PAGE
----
San Francisco Ballet
Program 6, Shostakovich Trilogy: Symphony #9, Chamber Symphony, Piano Concerto #1
San Francisco, War Memorial Opera House
08 April 2015
It’s a disconcerting feeling when you don’t respond to a piece that nearly everyone else agrees is revelatory. That’s the situation I find myself in with Alexei Ratmansky’s Shostakovich Trilogy. Critical and audience receptions to its world premiere, in May 2013 at American Ballet Theatre, then again over its April 2014 premiere at San Francisco Ballet (the work was created through a co-production between the two companies) were ecstatic, describing Shostakovich Trilogy as powerful, moving, groundbreaking. Maybe it’s all of those things and I just have a blind spot; both times I’ve seen it, at that SFB premiere and at the Wednesday, April 8, opening of this season’s reprise, I walked away wondering what I was missing. It turns out that my appreciation for it is just a bit topsy-turvy.
A tripartite, full-evening epic of contemporary ballet, Shostakovich Trilogy is Ratmansky’s hymn to his native Russia and to Dmitry Shostakovich, the Soviet composer whose tribulations encapsulate everything that was wrong about that era: public denunciations and near-suicide, profound loss during the Great Terror, compulsory membership in the Communist Party he loathed. At 46, Ratmansky enjoys the artistic freedom Shostokovich never had, yet is old enough to remember life behind the Iron Curtain. Perhaps that helps explain the composer’s hold on Ratmansky, who to date has set a dozen works to the composer’s music.
Ratmansky structured the trilogy around the 1945 Symphony #9, nominated for a Stalin Prize after its premiere, then denounced as formalist, the1960 Chamber Symphony (actually Barshai’s string arrangement of String Quartet #8), written during a deep depression and imbued with Shostakovich’s DSCH motif; and the 1933 Piano Concerto #1, a triumphant fanfare composed during one of the brief periods when Shostakovich enjoyed the Soviet regime’s favor.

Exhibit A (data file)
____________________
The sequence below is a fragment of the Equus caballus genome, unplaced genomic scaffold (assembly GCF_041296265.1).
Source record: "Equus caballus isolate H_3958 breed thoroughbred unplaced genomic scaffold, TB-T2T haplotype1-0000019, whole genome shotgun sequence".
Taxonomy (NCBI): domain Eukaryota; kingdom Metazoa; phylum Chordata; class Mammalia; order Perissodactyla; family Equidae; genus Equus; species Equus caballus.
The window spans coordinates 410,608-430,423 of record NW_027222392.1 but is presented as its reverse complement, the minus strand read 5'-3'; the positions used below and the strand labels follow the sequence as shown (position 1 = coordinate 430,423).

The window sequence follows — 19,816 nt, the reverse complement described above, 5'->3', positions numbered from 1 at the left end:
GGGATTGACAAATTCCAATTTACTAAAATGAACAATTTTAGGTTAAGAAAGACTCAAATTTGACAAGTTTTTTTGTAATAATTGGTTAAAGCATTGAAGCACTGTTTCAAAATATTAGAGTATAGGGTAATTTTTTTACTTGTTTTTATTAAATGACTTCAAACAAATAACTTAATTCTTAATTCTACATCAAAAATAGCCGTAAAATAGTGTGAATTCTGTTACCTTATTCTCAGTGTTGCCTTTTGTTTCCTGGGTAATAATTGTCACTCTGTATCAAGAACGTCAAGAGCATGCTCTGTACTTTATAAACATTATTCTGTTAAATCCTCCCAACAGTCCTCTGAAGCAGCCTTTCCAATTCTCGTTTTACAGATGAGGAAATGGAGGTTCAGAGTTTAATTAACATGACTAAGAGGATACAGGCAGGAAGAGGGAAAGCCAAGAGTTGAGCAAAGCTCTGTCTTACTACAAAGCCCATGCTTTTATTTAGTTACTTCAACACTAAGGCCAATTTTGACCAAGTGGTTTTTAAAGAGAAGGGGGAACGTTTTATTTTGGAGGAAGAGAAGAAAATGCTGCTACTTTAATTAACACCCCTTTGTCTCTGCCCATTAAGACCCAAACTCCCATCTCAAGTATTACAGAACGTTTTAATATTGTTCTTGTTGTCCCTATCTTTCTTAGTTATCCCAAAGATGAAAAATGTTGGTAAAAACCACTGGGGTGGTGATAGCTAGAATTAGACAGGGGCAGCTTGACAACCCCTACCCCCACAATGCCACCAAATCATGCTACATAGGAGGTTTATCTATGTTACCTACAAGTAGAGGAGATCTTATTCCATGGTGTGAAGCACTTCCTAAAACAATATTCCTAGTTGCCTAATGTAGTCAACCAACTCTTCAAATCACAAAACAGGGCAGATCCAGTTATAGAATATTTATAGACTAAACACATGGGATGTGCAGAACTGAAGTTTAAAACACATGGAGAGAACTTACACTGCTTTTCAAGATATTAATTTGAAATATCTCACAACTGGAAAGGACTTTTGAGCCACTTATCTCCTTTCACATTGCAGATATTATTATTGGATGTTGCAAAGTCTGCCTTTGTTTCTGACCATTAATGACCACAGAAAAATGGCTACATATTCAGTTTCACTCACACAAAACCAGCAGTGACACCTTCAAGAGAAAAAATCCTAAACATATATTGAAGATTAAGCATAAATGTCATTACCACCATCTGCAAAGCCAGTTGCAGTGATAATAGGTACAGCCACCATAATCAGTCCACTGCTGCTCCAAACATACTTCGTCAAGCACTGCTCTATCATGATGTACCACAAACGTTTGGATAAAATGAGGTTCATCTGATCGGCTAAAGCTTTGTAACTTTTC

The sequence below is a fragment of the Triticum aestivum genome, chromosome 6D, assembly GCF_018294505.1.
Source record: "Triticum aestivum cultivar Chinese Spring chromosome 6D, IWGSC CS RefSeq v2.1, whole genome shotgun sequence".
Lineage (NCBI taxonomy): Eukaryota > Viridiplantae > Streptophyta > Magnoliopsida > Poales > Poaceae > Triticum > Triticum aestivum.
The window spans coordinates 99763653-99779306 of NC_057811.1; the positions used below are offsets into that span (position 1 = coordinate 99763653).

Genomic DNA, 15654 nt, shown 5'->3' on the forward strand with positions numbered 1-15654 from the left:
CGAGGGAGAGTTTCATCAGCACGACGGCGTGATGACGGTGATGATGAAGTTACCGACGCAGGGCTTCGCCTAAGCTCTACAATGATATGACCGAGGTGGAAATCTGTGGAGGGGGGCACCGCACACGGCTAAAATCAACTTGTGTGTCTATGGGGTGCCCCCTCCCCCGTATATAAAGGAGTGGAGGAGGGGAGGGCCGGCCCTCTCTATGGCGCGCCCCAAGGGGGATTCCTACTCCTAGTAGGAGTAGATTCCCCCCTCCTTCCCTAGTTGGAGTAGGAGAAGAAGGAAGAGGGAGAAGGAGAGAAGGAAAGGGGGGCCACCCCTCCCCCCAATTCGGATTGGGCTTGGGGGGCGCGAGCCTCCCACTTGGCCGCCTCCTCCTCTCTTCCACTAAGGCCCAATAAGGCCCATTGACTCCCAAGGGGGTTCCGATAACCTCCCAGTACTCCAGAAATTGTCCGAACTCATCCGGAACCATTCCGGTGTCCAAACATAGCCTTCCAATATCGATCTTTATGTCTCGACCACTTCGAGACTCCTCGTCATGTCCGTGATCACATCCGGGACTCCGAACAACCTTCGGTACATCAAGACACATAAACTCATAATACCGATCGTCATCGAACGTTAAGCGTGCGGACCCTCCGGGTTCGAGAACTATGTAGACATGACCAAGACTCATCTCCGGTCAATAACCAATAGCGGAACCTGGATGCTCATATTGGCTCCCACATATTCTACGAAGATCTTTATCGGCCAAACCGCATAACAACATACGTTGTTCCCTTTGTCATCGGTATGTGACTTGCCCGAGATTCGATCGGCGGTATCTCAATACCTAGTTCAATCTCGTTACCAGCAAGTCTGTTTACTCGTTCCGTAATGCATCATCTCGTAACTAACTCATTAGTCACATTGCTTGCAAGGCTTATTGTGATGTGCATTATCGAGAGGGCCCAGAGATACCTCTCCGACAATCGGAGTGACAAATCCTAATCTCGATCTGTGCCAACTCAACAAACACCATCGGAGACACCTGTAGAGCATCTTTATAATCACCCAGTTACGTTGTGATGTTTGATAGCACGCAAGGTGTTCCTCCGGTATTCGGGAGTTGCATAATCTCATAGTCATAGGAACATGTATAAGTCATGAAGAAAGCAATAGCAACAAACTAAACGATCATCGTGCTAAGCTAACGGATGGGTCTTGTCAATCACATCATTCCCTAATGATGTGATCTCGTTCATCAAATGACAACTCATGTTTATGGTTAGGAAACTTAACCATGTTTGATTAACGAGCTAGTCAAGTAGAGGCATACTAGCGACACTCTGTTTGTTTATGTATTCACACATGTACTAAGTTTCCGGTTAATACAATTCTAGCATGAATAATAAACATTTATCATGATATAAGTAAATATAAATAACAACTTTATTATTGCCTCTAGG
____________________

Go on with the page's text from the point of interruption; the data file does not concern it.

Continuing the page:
In Symphony #9 (the sections are named after their music, and Symphony #9 is also a stand-alone piece that premiered at ABT in October 2012), Vanessa Zahorian and James Sofranko gleefully led their sporty fellow villagers in folksy dances, while Sarah Van Patten and Luke Ingham’s adagio suggested the dread that underlay the smug Soviet façade; Hansuke Yamamoto wandered among them with pliant jumps and turns.
As the tragic hero of Chamber Symphony, Davit Karapetyan adored and then agonized over an endearing Dores André, a moribund Mathilde Froustey and a wavering Van Patten, portraying the women Shostakovich loved and lost. Frances Chung with Joan Boada and Sofiane Sylve with Tiit Helimets infused the allegro steps of Piano Concerto #1 with a dose of welcome electricity; the women’s spare red swimsuits and the men’s graphite unitards highlighted a muscularity that would have made the Ministry of Health glow with pride. The triumphant dancing paid reverence to George Tsypin’s backdrop of neon-red stars, hammers, sickles and airplanes.
For many viewers, these portrayals compel empathy, sympathy and compassion for what Shostakovich lived through. Yet to my eye, the principal choreography reads as too traditional for its avant-garde subject, too comfortable to set the audience’s teeth on edge. I missed the thrilling expressionism of The Bolt, Ratmansky’s 2005 re-creation of a full-length ballet composed by Shostakovich in 1930, choreographed by Fyodor Lopukhov (his choreography is long lost) and banned after its first and only performance in 1931 for insufficient Soviet-ness. Not that it’s appropriate to ask an artist to repeat himself; my point is rather that Ratmansky conjures wonders at the extreme ends of the spectrum, whether the social realism of The Bolt or the delicate Baroque restoration of his new version of The Sleeping Beauty, and here the principal choreography seems needlessly safe.
My eye drifted from the principals to the corps, and that’s where I found the emotion of Shostakovich Trilogy. The eight women and eight men carry the non-narrative story via choreographic double entendres. In Symphony #9, they echo the triumphal strains of the music with arm gestures that look deceptively like classical port de bras, yet evoke domestic chores, agricultural work and the postured bluffing of propaganda art.
The black-clad men of Chamber Symphony serve as a Greek chorus, or perhaps a Stalinist one, blocking Karapetyan from reaching Froustey. Dressed in the bi-color unitards of Piano Concerto #1, the corps transitions from grands jetes, arabesques and liquid torsos to towering lifts that evoke a flag-waving Soviet victory parade. Ratmansky layers their steps with social commentary, as Shostakovich often did in his music, and the SFB corps danced them with enthusiasm, power and beautiful articulation.
Loath to speak to the press, Ratmansky has not divulged what the parts and pieces Shostakovich Trilogy mean to him, and it would be rude to draw inferences. Nonetheless, I can’t help but read in this work a meta-drama of Ratmansky sorting out his connection to Shostakovich and their shared history – making Shostakovich Trilogy a tantalizing glimpse into the heart of a gifted artist.